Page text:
The MCO is required to have designated staff to conduct CI investigations to determine:

  • Whether the CI occurred and the facts of the CI.
  • The type and extent of harm experienced by the member.
  • Any actions that were taken to protect the member to halt or ameliorate the harm.
  • Whether reasonable actions by the provider or others with responsibility for the well-being of the member could have prevented the incident.
  • Whether any changes in the MCO's or provider's policies or practices might prevent occurrence of similar incidents in the future.

MCO are required to adopt and carry out policies governing the processes used for identification, review and analysis of each CI to ensure that CIs are reported to designated MCO staff by providers or by other MCO staff. If there is a potential violation of criminal law, MCOs are required to report this to local law enforcement authorities. CIs meeting protective service criteria are reported in accordance with the applicable statute to the appropriate authority. MCOs are also responsible for training MCO staff and providers regarding these polices.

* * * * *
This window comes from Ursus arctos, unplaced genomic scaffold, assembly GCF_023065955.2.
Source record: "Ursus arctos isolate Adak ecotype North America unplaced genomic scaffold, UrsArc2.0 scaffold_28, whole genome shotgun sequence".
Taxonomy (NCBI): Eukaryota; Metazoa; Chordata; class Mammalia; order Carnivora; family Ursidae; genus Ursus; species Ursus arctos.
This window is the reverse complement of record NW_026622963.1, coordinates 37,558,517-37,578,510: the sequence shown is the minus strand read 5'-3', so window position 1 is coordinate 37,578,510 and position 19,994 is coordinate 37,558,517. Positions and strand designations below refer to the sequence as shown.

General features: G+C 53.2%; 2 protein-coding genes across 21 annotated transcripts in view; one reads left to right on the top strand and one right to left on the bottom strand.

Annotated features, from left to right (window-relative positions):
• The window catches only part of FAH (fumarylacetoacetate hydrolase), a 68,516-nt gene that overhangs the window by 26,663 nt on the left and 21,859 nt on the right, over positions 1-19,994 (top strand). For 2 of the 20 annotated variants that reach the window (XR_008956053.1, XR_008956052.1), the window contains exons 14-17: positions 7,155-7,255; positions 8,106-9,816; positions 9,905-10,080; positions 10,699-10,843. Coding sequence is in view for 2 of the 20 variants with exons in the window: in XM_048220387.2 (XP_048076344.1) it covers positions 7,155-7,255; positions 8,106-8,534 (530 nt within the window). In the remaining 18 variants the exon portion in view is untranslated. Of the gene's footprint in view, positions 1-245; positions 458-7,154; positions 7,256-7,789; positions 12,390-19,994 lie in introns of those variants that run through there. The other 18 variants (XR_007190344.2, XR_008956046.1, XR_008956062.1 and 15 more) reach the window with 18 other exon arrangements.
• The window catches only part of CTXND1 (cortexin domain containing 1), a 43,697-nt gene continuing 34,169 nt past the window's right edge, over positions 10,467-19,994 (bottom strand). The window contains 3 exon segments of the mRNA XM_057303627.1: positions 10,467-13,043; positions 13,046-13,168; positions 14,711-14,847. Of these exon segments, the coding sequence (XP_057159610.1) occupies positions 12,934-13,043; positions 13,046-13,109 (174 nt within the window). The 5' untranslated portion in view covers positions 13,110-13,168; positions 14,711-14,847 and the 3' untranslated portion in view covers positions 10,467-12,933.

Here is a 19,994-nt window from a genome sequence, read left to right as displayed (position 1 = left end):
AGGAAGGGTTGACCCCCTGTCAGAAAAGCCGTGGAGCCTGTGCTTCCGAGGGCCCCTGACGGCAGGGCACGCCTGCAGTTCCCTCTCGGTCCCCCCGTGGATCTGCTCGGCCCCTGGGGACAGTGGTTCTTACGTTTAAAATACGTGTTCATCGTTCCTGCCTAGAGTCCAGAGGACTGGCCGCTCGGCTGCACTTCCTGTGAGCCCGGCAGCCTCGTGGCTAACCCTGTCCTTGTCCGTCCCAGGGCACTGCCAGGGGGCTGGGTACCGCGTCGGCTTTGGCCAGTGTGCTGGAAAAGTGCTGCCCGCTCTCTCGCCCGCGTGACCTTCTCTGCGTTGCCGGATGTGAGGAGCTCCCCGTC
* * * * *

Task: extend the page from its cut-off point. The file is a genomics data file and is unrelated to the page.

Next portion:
• CIs must be reported within 1 business day after the CI was discovered.
  • Within 3 calendar days of learning of the incident, the member or his/her guardian is notified of the CI (unless the guardian is a subject of the investigation).
  • A CI investigation is completed, by designated staff, within 30 days unless information or findings necessary for completion of the investigation cannot be obtained within that time for reasons outside of the MCO's control, in which case the investigation should be completed as promptly as possible.